Bedtime routines were frightful ... fighting over the toothpaste; selfishness mixed with purposeful provocation; two children crying their way to sleep, disheartened and discouraged with their choices and actions. How much of life goes like this even when our best intentions would have it otherwise? So after addressing the issues, speaking the truth in love, giving reassuring hugs and encouragement to the duly repentant, I started to mull over the fact that I’m never really sure I get it quite right. My best isn’t really good enough ... and this helplessness reminds me afresh that I absolutely need God’s grace. I read a post once that said: your strengths aren’t enough to save you, and your weaknesses aren’t enough to damn you – God’s grace is necessary for all our Christian living. And I realized this morning in my reading that those two little words, grace and peace, are exactly what I would order off a full menu of options.
There’s a song that repeats the line “never enough”, and how this resonates with our efforts in this life. Biblical ideals are so otherworldly that we can never quite reach them. But our effort and God’s grace aren’t at odds - they are allies. Mark Buchanan notes this from 2 Peter 1. After invoking grace and peace in abundance, Peter states that “[God’s] divine power has given us everything we need for a godly life” (verse 3), and then goes on to tell us in verse 5, “For this very reason, make every effort to add to your faith ...” (NIV). Grace and earning are opposites. Grace and effort are allies. God asks us to step forward and put every effort into our Christian lives. But he asks us to depend on His power at every turn, and trust that He will work on our behalf by His grace, especially when things don’t look particularly promising. Why this interplay? Why this dependence on the grace of God to overcome our shortcomings? And why does God still call us to do our best instead of just leaving it all to His grace without our interference?
Consider the story of Gideon. Gideon not only lacked confidence and faith that God could use someone as insignificant as him (least in the family and from the weakest tribe), but, in addition, God sent him out with a crew of fearful men, shrunk his army down to give him a very legitimate handicap, and armed him with unorthodox weaponry. Why? Why remove all the props, take away all the supports? Why make Gideon so worried that he needed an enemy dream to reassure him that his God was big enough to do what he couldn’t? And why use Gideon at all? Why not rout the Midianite army without any human contribution? God could have easily done this. What is God’s purpose in this dance?
God asks us to make every effort so He can grow us, share with us, and include us in the victories of His unfolding eternal drama. He has arranged it so that we have a part to play in His work in this world. We operate as His hands, His feet, His body (1 Corinthians 12). But remember Mordecai’s words to Esther: “if you [do not step up to the plate], salvation will come another way” (see Esther 4:14). How infuriated the Lord was with Moses’ reluctance to be His mouthpiece to Pharoah! The fact that He includes our weak and faltering efforts to accomplish His purposes, is as much grace as anything else. It is an honour and responsibility He expects us to embrace.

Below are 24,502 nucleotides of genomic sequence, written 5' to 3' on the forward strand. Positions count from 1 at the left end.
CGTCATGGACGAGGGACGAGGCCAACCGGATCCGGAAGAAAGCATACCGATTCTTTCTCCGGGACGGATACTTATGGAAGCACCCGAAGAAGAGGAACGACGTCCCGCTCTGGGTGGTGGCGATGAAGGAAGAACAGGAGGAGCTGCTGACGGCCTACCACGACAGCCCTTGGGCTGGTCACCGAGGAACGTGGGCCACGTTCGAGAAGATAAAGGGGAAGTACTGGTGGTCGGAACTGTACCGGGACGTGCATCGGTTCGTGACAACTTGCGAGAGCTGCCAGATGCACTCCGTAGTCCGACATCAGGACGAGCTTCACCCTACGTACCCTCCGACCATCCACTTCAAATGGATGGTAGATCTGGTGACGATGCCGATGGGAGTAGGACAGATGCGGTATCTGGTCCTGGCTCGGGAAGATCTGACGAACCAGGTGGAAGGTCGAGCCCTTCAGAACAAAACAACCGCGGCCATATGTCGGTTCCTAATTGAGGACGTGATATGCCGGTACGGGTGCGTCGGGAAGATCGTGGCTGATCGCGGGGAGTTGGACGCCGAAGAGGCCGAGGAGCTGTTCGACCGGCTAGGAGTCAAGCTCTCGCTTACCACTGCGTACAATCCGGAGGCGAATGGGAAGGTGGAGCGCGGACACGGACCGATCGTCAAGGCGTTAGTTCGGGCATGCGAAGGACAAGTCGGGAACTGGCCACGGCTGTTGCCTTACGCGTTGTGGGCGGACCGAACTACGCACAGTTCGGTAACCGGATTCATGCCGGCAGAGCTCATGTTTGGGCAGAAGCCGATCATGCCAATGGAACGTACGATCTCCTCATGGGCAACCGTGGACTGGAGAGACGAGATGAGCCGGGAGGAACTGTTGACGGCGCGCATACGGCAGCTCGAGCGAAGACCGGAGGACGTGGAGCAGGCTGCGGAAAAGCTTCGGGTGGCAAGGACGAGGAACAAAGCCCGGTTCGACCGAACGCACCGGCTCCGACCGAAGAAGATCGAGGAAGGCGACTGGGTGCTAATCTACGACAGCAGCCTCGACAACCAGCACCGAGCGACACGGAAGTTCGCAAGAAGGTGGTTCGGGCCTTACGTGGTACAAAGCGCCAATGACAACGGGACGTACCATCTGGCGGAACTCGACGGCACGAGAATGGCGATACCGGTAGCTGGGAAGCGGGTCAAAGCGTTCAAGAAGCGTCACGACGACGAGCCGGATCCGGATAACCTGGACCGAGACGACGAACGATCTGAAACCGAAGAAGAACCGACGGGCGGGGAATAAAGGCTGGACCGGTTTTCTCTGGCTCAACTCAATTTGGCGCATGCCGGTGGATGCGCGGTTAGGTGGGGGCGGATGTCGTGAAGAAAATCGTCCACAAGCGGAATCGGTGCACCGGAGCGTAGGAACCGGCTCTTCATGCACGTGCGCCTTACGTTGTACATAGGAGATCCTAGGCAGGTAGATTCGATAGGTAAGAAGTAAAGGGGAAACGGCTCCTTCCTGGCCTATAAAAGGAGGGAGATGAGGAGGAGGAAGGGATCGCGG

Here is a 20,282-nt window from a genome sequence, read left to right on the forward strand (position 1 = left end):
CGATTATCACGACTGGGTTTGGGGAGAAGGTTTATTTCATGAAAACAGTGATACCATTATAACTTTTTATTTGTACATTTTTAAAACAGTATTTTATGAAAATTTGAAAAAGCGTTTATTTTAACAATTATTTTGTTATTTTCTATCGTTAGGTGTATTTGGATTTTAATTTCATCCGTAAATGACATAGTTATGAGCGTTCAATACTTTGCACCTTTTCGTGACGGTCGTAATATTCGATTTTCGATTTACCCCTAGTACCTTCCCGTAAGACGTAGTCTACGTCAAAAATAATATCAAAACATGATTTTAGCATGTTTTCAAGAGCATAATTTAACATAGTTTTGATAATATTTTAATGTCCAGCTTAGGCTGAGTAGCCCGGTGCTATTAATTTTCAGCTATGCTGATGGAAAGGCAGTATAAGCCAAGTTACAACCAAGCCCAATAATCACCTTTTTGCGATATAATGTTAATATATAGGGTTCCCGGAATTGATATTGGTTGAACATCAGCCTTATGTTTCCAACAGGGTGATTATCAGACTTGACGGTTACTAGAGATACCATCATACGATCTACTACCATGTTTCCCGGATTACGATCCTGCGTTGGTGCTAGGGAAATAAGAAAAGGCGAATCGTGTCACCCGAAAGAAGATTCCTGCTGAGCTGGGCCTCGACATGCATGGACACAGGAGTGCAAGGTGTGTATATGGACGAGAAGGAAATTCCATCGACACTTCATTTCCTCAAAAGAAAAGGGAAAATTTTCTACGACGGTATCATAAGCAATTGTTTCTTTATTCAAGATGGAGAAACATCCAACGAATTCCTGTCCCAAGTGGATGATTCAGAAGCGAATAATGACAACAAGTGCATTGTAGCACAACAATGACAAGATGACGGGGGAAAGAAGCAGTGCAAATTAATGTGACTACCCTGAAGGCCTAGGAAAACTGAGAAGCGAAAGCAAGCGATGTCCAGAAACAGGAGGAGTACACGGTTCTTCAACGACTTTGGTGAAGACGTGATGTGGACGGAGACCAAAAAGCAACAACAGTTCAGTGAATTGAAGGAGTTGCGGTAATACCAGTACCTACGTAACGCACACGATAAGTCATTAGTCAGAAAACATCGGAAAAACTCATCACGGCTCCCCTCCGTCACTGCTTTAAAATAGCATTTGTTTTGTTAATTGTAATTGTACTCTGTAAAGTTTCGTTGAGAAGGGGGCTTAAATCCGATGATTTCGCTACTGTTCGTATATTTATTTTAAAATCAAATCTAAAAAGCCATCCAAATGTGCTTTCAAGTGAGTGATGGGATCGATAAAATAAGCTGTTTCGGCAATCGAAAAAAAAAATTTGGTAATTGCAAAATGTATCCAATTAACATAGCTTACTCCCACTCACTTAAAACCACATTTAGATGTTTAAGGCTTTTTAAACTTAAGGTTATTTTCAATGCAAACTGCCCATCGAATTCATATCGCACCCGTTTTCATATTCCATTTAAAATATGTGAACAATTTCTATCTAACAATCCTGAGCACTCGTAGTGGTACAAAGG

But what of the weakness and dependence that is woven into these efforts? Why the thorn in the flesh, the stumbling speech, the unconventional equipment? Why the feeling of utter weakness and failure time and again? Why not a slam dunk and immediate gratification, a battle won on the spot, the slaves sailing out free without the need for 10 long plagues? What is the purpose of this dependence on His grace?
God told Gideon early on in Judges 7 that the handicap of a small army was necessary, “lest Israel boast over me, saying, ‘My own hand has saved me’”(ESV). One of the most important reasons we are made dependent is so the credit and glory for victory land squarely where they belong. Pride is so close to the surface that any success lacking this quality of dependence is quickly transformed into self-glory. And we’ll take the credit too, thank you very much. But where there is obvious human weakness, the fact that the glory and credit belong to God is unmistakable. 2 Corinthians 4:7 elucidates this Gideon truth: “But we have this treasure in jars of clay, to show that the surpassing power belongs to God and not to us” (ESV). Gideon knew the Lord had accomplished the great victory over Midian. Moses knew that Pharoah required the mighty hand of God to break him. Jonah was all too aware (and unimpressed) that God had brought about repentance in the hearts of the Ninevites. Pride is deadly, and it is the kindness of God to wrench it from our grasp. Things are in proper alignment when we glorify and bless Him (Romans 11:36) – this is what we were made for! In reality, our weakness is for our blessing. Paul realized this when he said he would glory in his weaknesses (2 Corinthians 12:9).
So the factors are real: feelings of inadequacy, the look of all being lost, the carnage of hard-fought battles, fear, discouragement and dismay ... but “is anything too hard for the Lord?” (Genesis 18:14). 2 Corinthians 4:8-9 puts it this way: “We are afflicted in every way, but not crushed; perplexed, but not driven to despair; persecuted, but not forsaken; struck down, but not destroyed” (ESV). We might only see a regular clay pot, a hidden torch, a smudged trumpet, and two children crying themselves to sleep. But the Lord sees victory. He says: “[I] ... will fight for you” (Deuteronomy 1:30) “… so step forward, lean hard, and trust Me”.